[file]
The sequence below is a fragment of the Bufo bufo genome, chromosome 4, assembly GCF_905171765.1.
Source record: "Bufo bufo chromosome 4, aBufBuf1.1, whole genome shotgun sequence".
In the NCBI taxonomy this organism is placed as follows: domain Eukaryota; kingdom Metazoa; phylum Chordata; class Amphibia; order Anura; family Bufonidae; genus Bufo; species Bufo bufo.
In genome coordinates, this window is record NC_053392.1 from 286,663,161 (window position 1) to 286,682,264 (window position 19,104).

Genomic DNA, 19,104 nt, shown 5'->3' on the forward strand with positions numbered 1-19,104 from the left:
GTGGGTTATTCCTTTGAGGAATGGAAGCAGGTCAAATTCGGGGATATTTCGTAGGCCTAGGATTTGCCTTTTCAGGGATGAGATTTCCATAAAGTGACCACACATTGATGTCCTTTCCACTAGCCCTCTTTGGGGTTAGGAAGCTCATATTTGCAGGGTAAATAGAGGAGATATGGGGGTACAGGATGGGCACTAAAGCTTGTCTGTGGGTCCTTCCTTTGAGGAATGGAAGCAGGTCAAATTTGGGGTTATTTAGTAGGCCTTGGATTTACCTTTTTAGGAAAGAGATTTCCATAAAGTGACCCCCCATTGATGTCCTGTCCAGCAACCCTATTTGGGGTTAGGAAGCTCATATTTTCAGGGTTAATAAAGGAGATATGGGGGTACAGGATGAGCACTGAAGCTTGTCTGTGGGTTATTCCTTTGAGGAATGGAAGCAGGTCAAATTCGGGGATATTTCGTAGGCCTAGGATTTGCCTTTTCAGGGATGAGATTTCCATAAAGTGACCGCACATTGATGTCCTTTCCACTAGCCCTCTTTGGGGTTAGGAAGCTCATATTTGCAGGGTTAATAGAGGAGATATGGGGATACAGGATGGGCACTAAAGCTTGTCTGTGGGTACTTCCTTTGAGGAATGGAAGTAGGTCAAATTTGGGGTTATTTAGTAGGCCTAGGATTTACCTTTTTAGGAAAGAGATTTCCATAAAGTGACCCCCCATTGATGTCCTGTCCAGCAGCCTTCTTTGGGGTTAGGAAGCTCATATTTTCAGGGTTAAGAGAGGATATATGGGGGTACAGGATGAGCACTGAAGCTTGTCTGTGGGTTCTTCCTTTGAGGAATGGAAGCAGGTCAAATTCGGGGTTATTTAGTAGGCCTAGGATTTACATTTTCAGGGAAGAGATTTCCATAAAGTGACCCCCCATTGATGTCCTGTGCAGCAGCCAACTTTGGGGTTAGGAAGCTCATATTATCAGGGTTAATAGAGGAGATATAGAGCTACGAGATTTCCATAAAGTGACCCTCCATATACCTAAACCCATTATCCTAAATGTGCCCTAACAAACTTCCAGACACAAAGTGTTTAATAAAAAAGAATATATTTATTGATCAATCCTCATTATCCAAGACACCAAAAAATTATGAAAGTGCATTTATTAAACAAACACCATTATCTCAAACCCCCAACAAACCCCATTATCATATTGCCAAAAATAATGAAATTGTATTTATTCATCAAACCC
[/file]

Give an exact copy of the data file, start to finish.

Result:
The sequence below is a fragment of the Bufo bufo genome, chromosome 4, assembly GCF_905171765.1.
Source record: "Bufo bufo chromosome 4, aBufBuf1.1, whole genome shotgun sequence".
In the NCBI taxonomy this organism is placed as follows: domain Eukaryota; kingdom Metazoa; phylum Chordata; class Amphibia; order Anura; family Bufonidae; genus Bufo; species Bufo bufo.
In genome coordinates, this window is record NC_053392.1 from 286,663,161 (window position 1) to 286,682,264 (window position 19,104).

Genomic DNA, 19,104 nt, shown 5'->3' on the forward strand with positions numbered 1-19,104 from the left:
GTGGGTTATTCCTTTGAGGAATGGAAGCAGGTCAAATTCGGGGATATTTCGTAGGCCTAGGATTTGCCTTTTCAGGGATGAGATTTCCATAAAGTGACCACACATTGATGTCCTTTCCACTAGCCCTCTTTGGGGTTAGGAAGCTCATATTTGCAGGGTAAATAGAGGAGATATGGGGGTACAGGATGGGCACTAAAGCTTGTCTGTGGGTCCTTCCTTTGAGGAATGGAAGCAGGTCAAATTTGGGGTTATTTAGTAGGCCTTGGATTTACCTTTTTAGGAAAGAGATTTCCATAAAGTGACCCCCCATTGATGTCCTGTCCAGCAACCCTATTTGGGGTTAGGAAGCTCATATTTTCAGGGTTAATAAAGGAGATATGGGGGTACAGGATGAGCACTGAAGCTTGTCTGTGGGTTATTCCTTTGAGGAATGGAAGCAGGTCAAATTCGGGGATATTTCGTAGGCCTAGGATTTGCCTTTTCAGGGATGAGATTTCCATAAAGTGACCGCACATTGATGTCCTTTCCACTAGCCCTCTTTGGGGTTAGGAAGCTCATATTTGCAGGGTTAATAGAGGAGATATGGGGATACAGGATGGGCACTAAAGCTTGTCTGTGGGTACTTCCTTTGAGGAATGGAAGTAGGTCAAATTTGGGGTTATTTAGTAGGCCTAGGATTTACCTTTTTAGGAAAGAGATTTCCATAAAGTGACCCCCCATTGATGTCCTGTCCAGCAGCCTTCTTTGGGGTTAGGAAGCTCATATTTTCAGGGTTAAGAGAGGATATATGGGGGTACAGGATGAGCACTGAAGCTTGTCTGTGGGTTCTTCCTTTGAGGAATGGAAGCAGGTCAAATTCGGGGTTATTTAGTAGGCCTAGGATTTACATTTTCAGGGAAGAGATTTCCATAAAGTGACCCCCCATTGATGTCCTGTGCAGCAGCCAACTTTGGGGTTAGGAAGCTCATATTATCAGGGTTAATAGAGGAGATATAGAGCTACGAGATTTCCATAAAGTGACCCTCCATATACCTAAACCCATTATCCTAAATGTGCCCTAACAAACTTCCAGACACAAAGTGTTTAATAAAAAAGAATATATTTATTGATCAATCCTCATTATCCAAGACACCAAAAAATTATGAAAGTGCATTTATTAAACAAACACCATTATCTCAAACCCCCAACAAACCCCATTATCATATTGCCAAAAATAATGAAATTGTATTTATTCATCAAACCC